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“This is too hard, Nana!”

Celebrían and Galadriel looked up from their own embroidery at Arwen’s exclamation.

“What is too hard?” Celebrían inquired. She hid the smile that threatened as she watched her young daughter try desperately to pull a strand of silver thread through the black cloth she was holding.

“This… this star!” Arwen exclaimed as the thread finally came loose and slid through the cloth. She laid the cloth down on her lap with a frustrated sigh. “And-and I keep poking my fingers, too.” Arwen’s grey eyes pooled with tears as she held up her fingers as if her naneth and daernaneth could see the small pinpricks.

Celebrían and Galadriel exchanged knowing glances as Celebrían got up and went to join Arwen on the small bench where she was sitting with all of her threads and needles scattered about her.

Galadriel watched the two fondly as her daughter once again patiently showed Arwen how to embroider a star. A soft smile crossed her lips as she thought back to when she had taught Celebrían embroidery. Celebrían had enjoyed it and it had come very easy to her. Perhaps she enjoyed it more than Arwen seemed to because Celebrían had not had two older brothers to look up to and whom she wanted to emulate.

Galadriel’s attention wandered as she looked to the beauty surrounding her. It was not Lothlórien with its lovely mellyrn trees, but Imladris had a beauty all its own. From the wonderful flower gardens, such as the rose garden they were sitting in, to the ever present sound of water, to the high cliffs that surrounded Imladris. The way the sunlight and shadows danced along those cliffs was something that Galadriel never got tired of watching. Her attention was drawn back to the others at the sound of Arwen’s voice.

“Isn’t there an easier way to do this? Some faster way to learn?”

Arwen’s words struck some deep chord in Galadriel and a picture flashed through her mind of an adult Arwen far in the future. She was, once again, embroidering something on black cloth though it appeared to be much larger… it draped over Arwen’s lap and trailed onto the floor. Galadriel could not see what design was on the cloth but it was obviously a standard of some type.

The scene passed before her eyes so quickly that Galadriel was able to respond to Arwen’s questions before Celebrían could speak. “There are no shortcuts to learning anything, Arwen. Not embroidery, not using a bow, not even riding a horse. All are things you must work at if you expect to do them well.”

“I do not think I will ever do well at making stars,” Arwen declared frowning down at the work she had done that afternoon.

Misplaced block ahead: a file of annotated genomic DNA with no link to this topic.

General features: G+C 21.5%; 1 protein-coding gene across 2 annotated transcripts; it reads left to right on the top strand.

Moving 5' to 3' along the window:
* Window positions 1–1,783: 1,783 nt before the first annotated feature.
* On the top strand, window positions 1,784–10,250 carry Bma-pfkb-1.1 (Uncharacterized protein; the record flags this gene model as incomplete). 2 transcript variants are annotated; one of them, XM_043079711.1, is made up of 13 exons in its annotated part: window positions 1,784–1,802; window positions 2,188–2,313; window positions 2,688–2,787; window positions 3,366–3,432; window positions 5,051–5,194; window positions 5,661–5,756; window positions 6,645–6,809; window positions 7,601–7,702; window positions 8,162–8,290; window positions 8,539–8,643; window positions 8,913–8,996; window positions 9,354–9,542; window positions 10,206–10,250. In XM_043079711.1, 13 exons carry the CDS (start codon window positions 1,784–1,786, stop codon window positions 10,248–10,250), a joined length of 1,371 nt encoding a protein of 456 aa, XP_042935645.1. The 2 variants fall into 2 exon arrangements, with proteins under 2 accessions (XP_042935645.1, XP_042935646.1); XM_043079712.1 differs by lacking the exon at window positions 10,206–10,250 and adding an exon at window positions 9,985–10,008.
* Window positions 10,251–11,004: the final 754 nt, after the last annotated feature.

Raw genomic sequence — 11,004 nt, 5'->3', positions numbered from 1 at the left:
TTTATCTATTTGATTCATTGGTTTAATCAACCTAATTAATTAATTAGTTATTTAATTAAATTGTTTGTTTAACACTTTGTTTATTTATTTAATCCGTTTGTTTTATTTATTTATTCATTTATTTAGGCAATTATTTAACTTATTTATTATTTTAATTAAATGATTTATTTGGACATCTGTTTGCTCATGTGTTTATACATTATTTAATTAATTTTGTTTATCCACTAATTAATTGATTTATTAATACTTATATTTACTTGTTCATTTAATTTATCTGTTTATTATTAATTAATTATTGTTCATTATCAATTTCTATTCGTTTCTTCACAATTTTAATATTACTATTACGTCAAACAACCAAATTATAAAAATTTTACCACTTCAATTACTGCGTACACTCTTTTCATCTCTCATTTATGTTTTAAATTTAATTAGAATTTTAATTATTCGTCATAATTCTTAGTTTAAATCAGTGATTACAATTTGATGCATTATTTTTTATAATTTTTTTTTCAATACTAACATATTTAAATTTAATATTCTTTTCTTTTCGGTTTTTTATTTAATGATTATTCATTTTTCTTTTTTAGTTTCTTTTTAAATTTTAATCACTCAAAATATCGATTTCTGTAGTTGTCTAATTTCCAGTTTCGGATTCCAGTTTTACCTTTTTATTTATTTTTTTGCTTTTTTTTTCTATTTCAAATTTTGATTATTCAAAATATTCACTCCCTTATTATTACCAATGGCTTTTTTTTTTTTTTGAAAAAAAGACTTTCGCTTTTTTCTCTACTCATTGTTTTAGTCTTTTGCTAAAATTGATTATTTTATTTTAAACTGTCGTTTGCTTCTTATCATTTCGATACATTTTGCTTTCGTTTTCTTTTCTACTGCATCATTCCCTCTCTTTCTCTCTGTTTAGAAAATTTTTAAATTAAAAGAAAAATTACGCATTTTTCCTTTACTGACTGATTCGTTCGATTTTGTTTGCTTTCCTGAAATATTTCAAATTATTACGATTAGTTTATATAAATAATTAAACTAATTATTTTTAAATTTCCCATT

“Yes, you will, Arwen,” Celebrían said slipping her arm around her daughter’s shoulder and pulling her closer. “Not today, perhaps, but with practice you will make them very well, and then a tree or a flower might seem difficult but you will eventually make those well, too. It will happen with time and practice,” she gave her daughter a gentle smile before kissing her lightly on her forehead.

Arwen looked down at the black cloth with doubt clearly written on her face. With one last glance at her naneth and daernaneth Arwen picked up her needle and plunged it into the cloth with her brow furrowed in concentration as she attempted once again to embroider a star.



‘And Aragorn said to Halbarad: “What is that you bear, Kinsman?” For he saw that instead of a spear he bore a tall staff, as it were a standard, but it was close-furled in a black cloth bound about with many thongs.
“It is a gift that I bring you from the Lady of Rivendell,” answered Halbarad. “She wrought it in secret, and long was the making.” (pg. 758 Return of the King, Houghton Mifflin Company 1966 edition)

‘… upon the foremost ship a great standard broke, and the wind displayed it as she turned towards the Harlond. There flowered a White Tree, and that was for Gondor; but Seven Stars were about it, and a high crown above it, the signs of Elendil that no lord had borne for years beyond count. And the stars flamed in the sunlight, for they were wrought of gems by Arwen daughter of Elrond; and the crown was bright in the morning, for it was wrought of mithril and gold.’ (pg. 829 Return of the King, Houghton Mifflin Company 1966 edition.)

Written for the Middle-earth Express Challenge on the AragornAngst board - Prompt #18, 'Shortcut'.


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